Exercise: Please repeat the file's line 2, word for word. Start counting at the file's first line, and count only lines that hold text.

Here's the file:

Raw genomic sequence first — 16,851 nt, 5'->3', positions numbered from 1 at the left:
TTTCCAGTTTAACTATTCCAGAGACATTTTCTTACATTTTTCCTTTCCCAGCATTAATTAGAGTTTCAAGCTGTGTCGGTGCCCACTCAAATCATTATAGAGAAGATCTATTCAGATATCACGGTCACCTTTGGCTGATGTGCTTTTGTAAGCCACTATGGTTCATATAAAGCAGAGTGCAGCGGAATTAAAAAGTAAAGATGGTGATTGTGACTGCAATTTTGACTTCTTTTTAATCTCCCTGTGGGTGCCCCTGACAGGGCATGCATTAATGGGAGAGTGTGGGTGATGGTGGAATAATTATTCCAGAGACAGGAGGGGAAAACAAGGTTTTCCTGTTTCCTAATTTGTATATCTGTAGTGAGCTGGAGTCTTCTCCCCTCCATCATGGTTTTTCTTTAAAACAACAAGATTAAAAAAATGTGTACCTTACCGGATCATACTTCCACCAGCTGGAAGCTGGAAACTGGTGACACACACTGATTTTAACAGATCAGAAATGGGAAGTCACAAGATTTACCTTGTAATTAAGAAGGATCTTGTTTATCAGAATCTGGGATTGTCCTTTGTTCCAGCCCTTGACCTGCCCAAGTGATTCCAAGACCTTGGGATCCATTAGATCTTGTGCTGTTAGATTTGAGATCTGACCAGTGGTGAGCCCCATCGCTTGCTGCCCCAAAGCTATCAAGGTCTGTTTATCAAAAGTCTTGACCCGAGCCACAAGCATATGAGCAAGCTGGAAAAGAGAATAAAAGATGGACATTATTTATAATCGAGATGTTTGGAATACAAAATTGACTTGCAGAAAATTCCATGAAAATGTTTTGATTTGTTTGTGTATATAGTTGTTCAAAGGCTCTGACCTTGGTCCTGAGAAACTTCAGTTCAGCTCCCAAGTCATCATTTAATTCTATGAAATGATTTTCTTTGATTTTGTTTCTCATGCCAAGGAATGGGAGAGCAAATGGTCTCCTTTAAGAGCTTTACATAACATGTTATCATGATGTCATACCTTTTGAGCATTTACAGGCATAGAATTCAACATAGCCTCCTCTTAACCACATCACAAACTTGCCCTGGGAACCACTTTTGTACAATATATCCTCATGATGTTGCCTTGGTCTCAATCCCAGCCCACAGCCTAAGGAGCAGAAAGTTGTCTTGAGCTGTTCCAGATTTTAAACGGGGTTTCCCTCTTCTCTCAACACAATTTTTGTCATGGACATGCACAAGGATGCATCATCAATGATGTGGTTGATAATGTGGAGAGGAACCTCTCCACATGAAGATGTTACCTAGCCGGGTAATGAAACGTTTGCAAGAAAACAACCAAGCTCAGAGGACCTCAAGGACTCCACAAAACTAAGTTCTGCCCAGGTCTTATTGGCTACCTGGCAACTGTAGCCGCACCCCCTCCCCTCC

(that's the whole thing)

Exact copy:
TTTCCAGTTTAACTATTCCAGAGACATTTTCTTACATTTTTCCTTTCCCAGCATTAATTAGAGTTTCAAGCTGTGTCGGTGCCCACTCAAATCATTATAGAGAAGATCTATTCAGATATCACGGTCACCTTTGGCTGATGTGCTTTTGTAAGCCACTATGGTTCATATAAAGCAGAGTGCAGCGGAATTAAAAAGTAAAGATGGTGATTGTGACTGCAATTTTGACTTCTTTTTAATCTCCCTGTGGGTGCCCCTGACAGGGCATGCATTAATGGGAGAGTGTGGGTGATGGTGGAATAATTATTCCAGAGACAGGAGGGGAAAACAAGGTTTTCCTGTTTCCTAATTTGTATATCTGTAGTGAGCTGGAGTCTTCTCCCCTCCATCATGGTTTTTCTTTAAAACAACAAGATTAAAAAAATGTGTACCTTACCGGATCATACTTCCACCAGCTGGAAGCTGGAAACTGGTGACACACACTGATTTTAACAGATCAGAAATGGGAAGTCACAAGATTTACCTTGTAATTAAGAAGGATCTTGTTTATCAGAATCTGGGATTGTCCTTTGTTCCAGCCCTTGACCTGCCCAAGTGATTCCAAGACCTTGGGATCCATTAGATCTTGTGCTGTTAGATTTGAGATCTGACCAGTGGTGAGCCCCATCGCTTGCTGCCCCAAAGCTATCAAGGTCTGTTTATCAAAAGTCTTGACCCGAGCCACAAGCATATGAGCAAGCTGGAAAAGAGAATAAAAGATGGACATTATTTATAATCGAGATGTTTGGAATACAAAATTGACTTGCAGAAAATTCCATGAAAATGTTTTGATTTGTTTGTGTATATAGTTGTTCAAAGGCTCTGACCTTGGTCCTGAGAAACTTCAGTTCAGCTCCCAAGTCATCATTTAATTCTATGAAATGATTTTCTTTGATTTTGTTTCTCATGCCAAGGAATGGGAGAGCAAATGGTCTCCTTTAAGAGCTTTACATAACATGTTATCATGATGTCATACCTTTTGAGCATTTACAGGCATAGAATTCAACATAGCCTCCTCTTAACCACATCACAAACTTGCCCTGGGAACCACTTTTGTACAATATATCCTCATGATGTTGCCTTGGTCTCAATCCCAGCCCACAGCCTAAGGAGCAGAAAGTTGTCTTGAGCTGTTCCAGATTTTAAACGGGGTTTCCCTCTTCTCTCAACACAATTTTTGTCATGGACATGCACAAGGATGCATCATCAATGATGTGGTTGATAATGTGGAGAGGAACCTCTCCACATGAAGATGTTACCTAGCCGGGTAATGAAACGTTTGCAAGAAAACAACCAAGCTCAGAGGACCTCAAGGACTCCACAAAACTAAGTTCTGCCCAGGTCTTATTGGCTACCTGGCAACTGTAGCCGCACCCCCTCCCCTCC